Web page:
Global7 the new Millennial Renaissance Vision for the Globe

Stroke (CVA)-
Update and Revision s


A stroke occurs when an artery to the brain becomes blocked or ruptures, resulting in death of an area of brain tissue (cerebral infarction) and causing sudden symptoms.

1. Most strokes are ischemic (usually due to blockage of an artery), but some are hemorrhagic (due to rupture of an artery).

2. Transient ischemic attacks resemble ischemic strokes except the symptoms resolve within 1 hour.
3. Symptoms occur suddenly and can include muscle weakness, paralysis, abnormal or lost sensation on one side of the body, difficulty speaking, confusion, problems with vision, dizziness, and loss of balance and coordination.

4. Diagnosis is based on symptoms, but imaging and blood tests are also done.

5. Recovery after a stroke depends on many factors, such the location and amount of damage, the person's age, and the presence of other disorders.

6. Controlling high blood pressure, high cholesterol levels, and high blood sugar levels and not smoking help prevent strokes.
7. Treatment may include drugs to make blood less likely to clot or to break up clots and sometimes surgery.
A stroke is called a cerebrovascular disorder because it affects the brain (cerebro-) and the blood vessels (vascular).

Supplying the Brain With Blood

Blood is supplied to the brain through two pairs of large arteries:
• Internal carotid arteries, which carry blood from the heart along the front of the neck
• Vertebral arteries, which carry blood from the heart along the back of the neck
Understanding the Pato- physiology of stroke
In the skull, the vertebral arteries unite to form the basilar artery (at the back of the head). The internal carotid arteries and the basilar artery divide into several branches, including the cerebral arteries. Some branches join to form a circle of arteries (circle of Willis) that connect the vertebral and internal carotid arteries. Other arteries branch off from the circle of Willis like roads from a traffic circle. The branches carry blood to all parts of the brain.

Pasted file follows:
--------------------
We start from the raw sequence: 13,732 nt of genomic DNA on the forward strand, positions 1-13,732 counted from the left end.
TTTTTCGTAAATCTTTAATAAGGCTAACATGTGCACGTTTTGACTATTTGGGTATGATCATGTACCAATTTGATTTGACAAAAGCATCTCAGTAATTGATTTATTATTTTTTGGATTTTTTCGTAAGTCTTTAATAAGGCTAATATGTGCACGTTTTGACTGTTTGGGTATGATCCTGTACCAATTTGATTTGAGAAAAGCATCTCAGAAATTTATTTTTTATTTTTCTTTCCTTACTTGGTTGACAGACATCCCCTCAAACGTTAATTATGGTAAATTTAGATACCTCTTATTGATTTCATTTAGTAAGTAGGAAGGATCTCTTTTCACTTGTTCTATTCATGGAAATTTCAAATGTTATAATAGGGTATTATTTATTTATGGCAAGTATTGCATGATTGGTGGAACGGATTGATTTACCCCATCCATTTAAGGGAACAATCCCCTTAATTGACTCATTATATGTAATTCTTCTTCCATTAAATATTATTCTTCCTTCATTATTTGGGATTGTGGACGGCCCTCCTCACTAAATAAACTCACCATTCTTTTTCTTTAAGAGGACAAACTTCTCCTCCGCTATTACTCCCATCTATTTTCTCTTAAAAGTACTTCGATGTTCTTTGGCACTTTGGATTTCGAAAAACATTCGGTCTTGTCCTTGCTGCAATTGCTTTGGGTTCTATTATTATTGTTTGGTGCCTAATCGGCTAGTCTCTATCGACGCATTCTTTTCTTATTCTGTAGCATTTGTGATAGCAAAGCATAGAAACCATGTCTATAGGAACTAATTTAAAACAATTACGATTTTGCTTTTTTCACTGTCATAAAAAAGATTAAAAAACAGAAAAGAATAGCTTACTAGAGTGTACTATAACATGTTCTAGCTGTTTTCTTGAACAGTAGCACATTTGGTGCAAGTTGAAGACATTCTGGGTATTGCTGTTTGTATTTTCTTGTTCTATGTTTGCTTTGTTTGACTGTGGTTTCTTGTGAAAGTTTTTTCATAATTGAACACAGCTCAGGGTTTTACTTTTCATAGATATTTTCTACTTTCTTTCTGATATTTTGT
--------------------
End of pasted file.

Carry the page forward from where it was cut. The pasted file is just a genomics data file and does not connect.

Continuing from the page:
When the large arteries that supply the brain are blocked, some people have no symptoms or have only a small stroke. But others with the same sort of blockage have a massive ischemic stroke. Why? Part of the explanation is collateral arteries. Collateral arteries run between other arteries, providing extra connections.

Cerebral Arteries

These arteries include the circle of Willis and connections between the arteries that branch off from the circle. Some people are born with large collateral arteries, which can protect them from strokes. Then when one artery is blocked, blood flow continues through a collateral artery, sometimes preventing a stroke. Other people are born with small collateral arteries. Small collateral arteries may be unable to pass enough blood to the affected area, so a stroke results.
Protection against stroke
The body can also protect itself against strokes by growing new arteries. When blockages develop slowly and gradually (as occurs in atherosclerosis), new arteries may grow in time to keep the affected area of the brain supplied with blood and thus prevent a stroke. If a stroke has already occurred, growing new arteries can help prevent a second stroke (but cannot reverse damage that has been done).


In Western countries, strokes are the third most common cause of death and the most common cause of disabling neurologic damage. In the United States, over 600,000 people have a stroke and about 160,000 die of stroke each year.

Older people
Strokes are much more common among older people than among younger adults, usually because the disorders that lead to strokes progress over time. Over two thirds of all strokes occur in people older than 65. Slightly more than 50% of all strokes occur in men, but more than 60% of deaths due to stroke occur in women, possibly because women are on average older when the stroke occurs. Blacks are more likely than whites to have a stroke and to die of it.
Types of Stroke (Ischemic 80%; and hemorrhagic, 20%)

Types: There are two types of strokes: ischemic and hemorrhagic. About 80% of strokes are ischemic—usually due to a blocked artery, often blocked by a blood clot. Brain cells, thus deprived of their blood supply, do not receive enough oxygen and glucose (a sugar), which are carried by blood.

Oxygen deprivation

The damage that results depends on how long brain cells are deprived of blood. If they are deprived for only a brief time, brain cells are stressed, but they may recover. If brain cells are deprived longer (but possibly for only several minutes), brain cells die, and some functions may be lost. However, in such cases, a different area of the brain can sometimes learn how to do the functions previously done by the damaged area.